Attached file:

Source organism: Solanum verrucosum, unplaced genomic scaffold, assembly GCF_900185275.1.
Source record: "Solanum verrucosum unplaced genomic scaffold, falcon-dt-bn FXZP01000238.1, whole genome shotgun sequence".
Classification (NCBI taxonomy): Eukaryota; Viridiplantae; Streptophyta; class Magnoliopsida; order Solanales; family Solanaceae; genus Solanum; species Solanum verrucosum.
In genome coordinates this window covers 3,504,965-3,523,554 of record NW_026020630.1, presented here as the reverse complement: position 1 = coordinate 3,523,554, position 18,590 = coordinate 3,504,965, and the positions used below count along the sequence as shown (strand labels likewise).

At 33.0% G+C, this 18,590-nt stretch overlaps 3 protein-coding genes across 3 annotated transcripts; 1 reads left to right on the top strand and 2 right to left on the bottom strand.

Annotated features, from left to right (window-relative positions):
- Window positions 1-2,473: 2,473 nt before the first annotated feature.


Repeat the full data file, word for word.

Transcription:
Source organism: Solanum verrucosum, unplaced genomic scaffold, assembly GCF_900185275.1.
Source record: "Solanum verrucosum unplaced genomic scaffold, falcon-dt-bn FXZP01000238.1, whole genome shotgun sequence".
Classification (NCBI taxonomy): Eukaryota; Viridiplantae; Streptophyta; class Magnoliopsida; order Solanales; family Solanaceae; genus Solanum; species Solanum verrucosum.
In genome coordinates this window covers 3,504,965-3,523,554 of record NW_026020630.1, presented here as the reverse complement: position 1 = coordinate 3,523,554, position 18,590 = coordinate 3,504,965, and the positions used below count along the sequence as shown (strand labels likewise).

At 33.0% G+C, this 18,590-nt stretch overlaps 3 protein-coding genes across 3 annotated transcripts; 1 reads left to right on the top strand and 2 right to left on the bottom strand.

Annotated features, from left to right (window-relative positions):
- Window positions 1-2,473: 2,473 nt before the first annotated feature.